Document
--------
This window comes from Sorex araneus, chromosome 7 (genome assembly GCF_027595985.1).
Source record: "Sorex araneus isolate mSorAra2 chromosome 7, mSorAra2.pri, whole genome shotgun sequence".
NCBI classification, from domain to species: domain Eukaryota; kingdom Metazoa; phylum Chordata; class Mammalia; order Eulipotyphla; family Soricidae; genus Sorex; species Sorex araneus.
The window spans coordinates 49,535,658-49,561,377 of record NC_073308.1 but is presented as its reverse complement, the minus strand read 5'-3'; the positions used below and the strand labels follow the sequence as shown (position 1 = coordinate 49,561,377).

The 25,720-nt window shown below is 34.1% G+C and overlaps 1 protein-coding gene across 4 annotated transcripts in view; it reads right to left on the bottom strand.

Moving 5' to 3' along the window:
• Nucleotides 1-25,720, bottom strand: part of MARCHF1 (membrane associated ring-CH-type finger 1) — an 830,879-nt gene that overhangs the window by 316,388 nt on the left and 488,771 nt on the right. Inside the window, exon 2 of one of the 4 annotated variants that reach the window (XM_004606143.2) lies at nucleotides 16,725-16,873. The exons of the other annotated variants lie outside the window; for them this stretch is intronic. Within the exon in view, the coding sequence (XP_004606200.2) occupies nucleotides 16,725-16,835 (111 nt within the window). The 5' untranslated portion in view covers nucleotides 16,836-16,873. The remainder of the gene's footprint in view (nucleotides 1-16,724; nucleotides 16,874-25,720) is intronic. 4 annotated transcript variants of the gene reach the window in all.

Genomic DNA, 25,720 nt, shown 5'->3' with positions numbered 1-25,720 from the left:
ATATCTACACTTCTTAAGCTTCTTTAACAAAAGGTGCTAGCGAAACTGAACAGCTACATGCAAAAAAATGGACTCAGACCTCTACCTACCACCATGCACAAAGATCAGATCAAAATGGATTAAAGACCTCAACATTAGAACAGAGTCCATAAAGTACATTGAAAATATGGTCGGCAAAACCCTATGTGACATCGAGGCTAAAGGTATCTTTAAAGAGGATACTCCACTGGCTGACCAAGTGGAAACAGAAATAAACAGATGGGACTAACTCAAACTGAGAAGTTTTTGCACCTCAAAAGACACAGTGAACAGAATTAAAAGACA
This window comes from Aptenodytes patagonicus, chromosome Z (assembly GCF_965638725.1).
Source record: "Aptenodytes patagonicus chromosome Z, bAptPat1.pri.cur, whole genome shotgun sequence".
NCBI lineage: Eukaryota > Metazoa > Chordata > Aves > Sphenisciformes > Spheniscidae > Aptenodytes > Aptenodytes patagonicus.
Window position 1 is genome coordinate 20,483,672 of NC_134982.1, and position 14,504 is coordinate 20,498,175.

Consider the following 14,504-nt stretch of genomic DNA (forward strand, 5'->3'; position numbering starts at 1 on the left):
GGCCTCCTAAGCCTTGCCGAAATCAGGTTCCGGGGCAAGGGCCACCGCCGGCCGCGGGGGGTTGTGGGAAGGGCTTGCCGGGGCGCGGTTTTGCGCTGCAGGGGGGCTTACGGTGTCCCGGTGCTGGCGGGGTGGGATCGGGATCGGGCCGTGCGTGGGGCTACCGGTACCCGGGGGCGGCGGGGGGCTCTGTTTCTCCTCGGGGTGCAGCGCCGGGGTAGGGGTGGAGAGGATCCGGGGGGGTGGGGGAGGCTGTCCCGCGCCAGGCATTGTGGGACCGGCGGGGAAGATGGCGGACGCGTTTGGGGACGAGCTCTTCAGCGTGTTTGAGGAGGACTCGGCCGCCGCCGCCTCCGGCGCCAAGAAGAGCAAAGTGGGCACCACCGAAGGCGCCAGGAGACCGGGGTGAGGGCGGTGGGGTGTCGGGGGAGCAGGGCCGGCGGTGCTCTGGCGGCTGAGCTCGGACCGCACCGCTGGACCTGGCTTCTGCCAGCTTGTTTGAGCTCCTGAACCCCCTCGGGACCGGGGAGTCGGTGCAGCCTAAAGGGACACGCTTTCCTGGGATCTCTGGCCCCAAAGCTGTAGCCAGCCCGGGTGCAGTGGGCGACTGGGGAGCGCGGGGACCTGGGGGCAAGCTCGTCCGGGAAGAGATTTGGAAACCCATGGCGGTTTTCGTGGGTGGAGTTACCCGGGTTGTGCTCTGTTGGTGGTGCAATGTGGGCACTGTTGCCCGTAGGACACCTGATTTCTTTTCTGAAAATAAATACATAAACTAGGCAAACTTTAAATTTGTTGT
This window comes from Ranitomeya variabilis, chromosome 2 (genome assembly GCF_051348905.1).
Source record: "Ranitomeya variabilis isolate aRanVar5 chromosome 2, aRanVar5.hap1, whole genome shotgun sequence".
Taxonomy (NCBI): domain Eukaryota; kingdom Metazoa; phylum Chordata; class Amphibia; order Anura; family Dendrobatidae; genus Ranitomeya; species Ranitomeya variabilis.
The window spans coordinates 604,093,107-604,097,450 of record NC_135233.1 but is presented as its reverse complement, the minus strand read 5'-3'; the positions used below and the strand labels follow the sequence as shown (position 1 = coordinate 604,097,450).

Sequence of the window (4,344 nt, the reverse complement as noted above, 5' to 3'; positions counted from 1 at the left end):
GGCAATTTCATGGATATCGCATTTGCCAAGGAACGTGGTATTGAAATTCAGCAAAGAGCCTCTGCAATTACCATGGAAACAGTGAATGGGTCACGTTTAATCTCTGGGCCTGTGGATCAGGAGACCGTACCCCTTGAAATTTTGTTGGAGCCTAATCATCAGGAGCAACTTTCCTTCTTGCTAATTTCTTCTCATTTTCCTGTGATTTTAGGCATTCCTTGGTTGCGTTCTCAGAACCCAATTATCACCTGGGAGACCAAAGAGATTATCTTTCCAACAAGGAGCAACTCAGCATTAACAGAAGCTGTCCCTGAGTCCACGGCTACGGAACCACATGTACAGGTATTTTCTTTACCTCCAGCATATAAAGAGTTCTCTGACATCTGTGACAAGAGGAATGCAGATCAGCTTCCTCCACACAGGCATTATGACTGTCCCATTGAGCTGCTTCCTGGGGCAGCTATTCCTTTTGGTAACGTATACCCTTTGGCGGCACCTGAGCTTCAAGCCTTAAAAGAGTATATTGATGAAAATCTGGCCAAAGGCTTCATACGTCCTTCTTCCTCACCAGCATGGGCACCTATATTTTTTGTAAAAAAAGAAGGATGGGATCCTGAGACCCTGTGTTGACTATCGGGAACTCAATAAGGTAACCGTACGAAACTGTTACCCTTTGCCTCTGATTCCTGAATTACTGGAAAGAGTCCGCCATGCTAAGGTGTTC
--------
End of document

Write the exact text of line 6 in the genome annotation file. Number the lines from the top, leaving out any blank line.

Moving 5' to 3' along the window: